A program of the Center for Inquiry
For Immediate Release: November 28, 2016
Contact: Paul Fidalgo, Communications Director
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Pornography became essentially ubiquitous around the year 2000 at the dawn of the broadband Internet era, a fact that sparked a moral panic among those who simply knew that this deluge of sinful content would upend the social order and lead to huge increases in teen pregnancies, sexual assaults, broken families, and other ill effects. Sixteen years later, Free Inquiry magazine shows that these prophecies of profligacy were cynically exaggerated, and that the consequences of “universal porn” may have even been largely beneficial.
The latest issue of Free Inquiry features fascinating extended excerpts from the new book by Dr. Marty Klein, His Porn, Her Pain: Confronting America’s PornPanic with Honest Talk About Sex. Klein, a marriage and sex therapist for over 30 years, explains how the media and public figures stoked panic over the free access to porn brought on by the wide availability of high-speed Internet connections, around the year 2000. But this anxiety was based mostly on fanciful speculation, says Klein. “There’s a lot of money and power to be gained from scaring the hell out of Americans about pornography.”
There is no longer any need for speculation, however, as the advent of ubiquitous Internet porn created a “natural experiment,” and the results of the experiment are in. “Yes,” writes Klein, “the rates of rape, divorce, suicide, and child sexual exploitation have all decreased since porn flooded America.” It turns out that a great deal of effort, attention, and resources were for many years “committed to fighting the wrong thing.”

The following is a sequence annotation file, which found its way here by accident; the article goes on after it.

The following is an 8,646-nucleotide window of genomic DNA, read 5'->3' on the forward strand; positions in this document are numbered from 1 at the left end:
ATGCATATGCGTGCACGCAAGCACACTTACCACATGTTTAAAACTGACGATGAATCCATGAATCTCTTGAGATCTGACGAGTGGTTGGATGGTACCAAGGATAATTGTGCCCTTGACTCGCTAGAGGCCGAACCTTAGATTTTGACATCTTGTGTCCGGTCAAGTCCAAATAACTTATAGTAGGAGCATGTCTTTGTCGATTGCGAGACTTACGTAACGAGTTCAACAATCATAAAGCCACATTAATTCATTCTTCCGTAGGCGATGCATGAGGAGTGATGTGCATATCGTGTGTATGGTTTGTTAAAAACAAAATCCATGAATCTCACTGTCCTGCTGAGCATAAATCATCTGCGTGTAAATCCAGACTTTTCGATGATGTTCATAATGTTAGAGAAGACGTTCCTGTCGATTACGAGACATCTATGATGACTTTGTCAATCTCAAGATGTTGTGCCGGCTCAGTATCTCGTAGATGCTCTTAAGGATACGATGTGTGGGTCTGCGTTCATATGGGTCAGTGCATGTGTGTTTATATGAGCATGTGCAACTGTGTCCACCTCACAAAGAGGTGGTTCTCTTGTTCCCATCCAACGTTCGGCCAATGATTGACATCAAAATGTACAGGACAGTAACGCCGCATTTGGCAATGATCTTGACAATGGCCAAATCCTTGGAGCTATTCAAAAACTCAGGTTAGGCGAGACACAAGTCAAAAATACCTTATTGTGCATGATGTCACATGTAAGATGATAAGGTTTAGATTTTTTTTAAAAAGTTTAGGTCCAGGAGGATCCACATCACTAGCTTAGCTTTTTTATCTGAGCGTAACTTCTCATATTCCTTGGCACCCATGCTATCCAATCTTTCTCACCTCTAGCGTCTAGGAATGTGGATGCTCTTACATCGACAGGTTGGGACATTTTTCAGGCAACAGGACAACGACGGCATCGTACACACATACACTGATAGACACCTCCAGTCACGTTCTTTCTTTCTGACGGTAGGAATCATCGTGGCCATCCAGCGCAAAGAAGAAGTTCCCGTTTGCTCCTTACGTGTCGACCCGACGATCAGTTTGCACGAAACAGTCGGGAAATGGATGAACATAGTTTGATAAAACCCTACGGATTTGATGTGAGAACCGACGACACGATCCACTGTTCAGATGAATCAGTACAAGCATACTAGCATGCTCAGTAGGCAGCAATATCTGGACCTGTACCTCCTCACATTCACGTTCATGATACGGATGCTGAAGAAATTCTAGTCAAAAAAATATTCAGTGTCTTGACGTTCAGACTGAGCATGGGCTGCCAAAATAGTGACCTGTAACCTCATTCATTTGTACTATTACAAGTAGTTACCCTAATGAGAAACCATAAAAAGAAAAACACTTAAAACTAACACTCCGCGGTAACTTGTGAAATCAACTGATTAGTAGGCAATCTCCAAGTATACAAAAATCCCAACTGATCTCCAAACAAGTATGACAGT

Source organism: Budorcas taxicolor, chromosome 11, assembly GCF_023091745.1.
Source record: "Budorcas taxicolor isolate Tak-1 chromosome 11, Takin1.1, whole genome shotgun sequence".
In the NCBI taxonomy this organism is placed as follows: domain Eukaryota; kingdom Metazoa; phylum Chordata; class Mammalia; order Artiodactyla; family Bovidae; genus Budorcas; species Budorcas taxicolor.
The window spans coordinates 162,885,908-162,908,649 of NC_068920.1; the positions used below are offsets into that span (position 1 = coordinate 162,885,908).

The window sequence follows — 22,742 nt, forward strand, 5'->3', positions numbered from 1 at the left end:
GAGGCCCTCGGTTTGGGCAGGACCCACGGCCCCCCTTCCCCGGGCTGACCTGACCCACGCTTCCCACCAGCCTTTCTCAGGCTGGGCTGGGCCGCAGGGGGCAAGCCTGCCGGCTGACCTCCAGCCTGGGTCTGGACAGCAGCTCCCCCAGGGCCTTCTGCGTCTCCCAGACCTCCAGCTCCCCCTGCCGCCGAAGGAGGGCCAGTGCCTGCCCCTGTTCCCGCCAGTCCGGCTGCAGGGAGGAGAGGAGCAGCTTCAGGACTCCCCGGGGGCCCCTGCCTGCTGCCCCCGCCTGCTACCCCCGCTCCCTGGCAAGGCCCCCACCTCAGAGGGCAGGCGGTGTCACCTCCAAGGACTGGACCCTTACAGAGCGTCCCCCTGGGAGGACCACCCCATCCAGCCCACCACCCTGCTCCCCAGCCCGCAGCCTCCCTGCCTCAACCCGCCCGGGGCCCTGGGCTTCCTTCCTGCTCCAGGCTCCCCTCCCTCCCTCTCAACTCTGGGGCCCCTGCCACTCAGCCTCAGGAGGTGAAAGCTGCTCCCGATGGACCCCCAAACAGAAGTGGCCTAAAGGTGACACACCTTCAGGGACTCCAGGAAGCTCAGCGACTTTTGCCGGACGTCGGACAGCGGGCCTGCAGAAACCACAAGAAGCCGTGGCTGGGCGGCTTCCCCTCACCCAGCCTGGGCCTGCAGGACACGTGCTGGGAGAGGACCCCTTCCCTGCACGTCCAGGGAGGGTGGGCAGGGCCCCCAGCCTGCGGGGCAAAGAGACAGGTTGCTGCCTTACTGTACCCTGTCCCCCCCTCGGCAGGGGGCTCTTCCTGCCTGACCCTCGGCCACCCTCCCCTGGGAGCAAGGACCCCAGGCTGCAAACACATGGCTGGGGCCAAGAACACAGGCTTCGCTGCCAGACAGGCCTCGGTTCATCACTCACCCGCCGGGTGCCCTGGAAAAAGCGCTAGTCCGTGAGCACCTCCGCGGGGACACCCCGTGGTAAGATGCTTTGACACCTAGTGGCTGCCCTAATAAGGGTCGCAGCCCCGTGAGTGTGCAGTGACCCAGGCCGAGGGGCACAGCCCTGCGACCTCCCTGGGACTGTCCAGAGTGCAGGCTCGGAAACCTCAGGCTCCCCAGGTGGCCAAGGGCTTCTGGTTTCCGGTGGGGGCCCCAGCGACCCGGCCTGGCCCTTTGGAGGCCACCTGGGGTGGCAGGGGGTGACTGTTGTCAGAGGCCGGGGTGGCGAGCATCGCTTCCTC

Also in this issue: Editor Tom Flynn heralds the continuing “rise of the Nones,” noting that recent surveys show that more than four-fifths of the religiously unaffiliated are effectively nontheistic. Written before the election, Flynn ominously worries over the fact that Nones, who lean liberal, are less likely to be registered to vote than those in other religious groups, which we now know could have impacted the outcome.
Plus: World-renowned paranormal investigator Joe Nickell decries the Catholic Church’s outright rejection of science in attributing miracles to Mother Teresa; Center for Inquiry CEO Robyn Blumner reviews a disappointing legacy of church-state separation for President Obama; and Free Inquiry publishes the controversial Jordanian cartoon of Allah that Christian blogger Nahed Hattar posted to social media, which led to charges of blasphemy and his murder by a radical Islamist. “Free Inquiry has done what it did twice before when cartoons with Islamic themes led to violence and death,” writes Flynn, “publish the offending image(s) so that readers and website visitors can see them for themselves.”
Subscribe to Free Inquiry, in print or on the web, at secularhumanism.org/fi.
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Free Inquiry is a bimonthly magazine, published by the Center for Inquiry in association with the Council for Secular Humanism, featuring thoughtful and provocative commentary from such leading political and social commentators as Ophelia Benson, Greta Christina, Nat Hentoff, and Russell Blackford. Launched in 1980, Free Inquiry has a paid circulation of approximately 34,000 worldwide.
The Center for Inquiry (CFI) is a nonprofit educational, advocacy, and research organization headquartered in Amherst, New York, with executive offices in Washington, D.C. It is also home to both the Committee for Skeptical Inquiry, the Council for Secular Humanism, and will soon be home to the Richard Dawkins Foundation for Reason & Science. The mission of CFI is to foster a secular society based on science, reason, freedom of inquiry, and humanist values. Visit CFI on the web at www.centerforinquiry.net.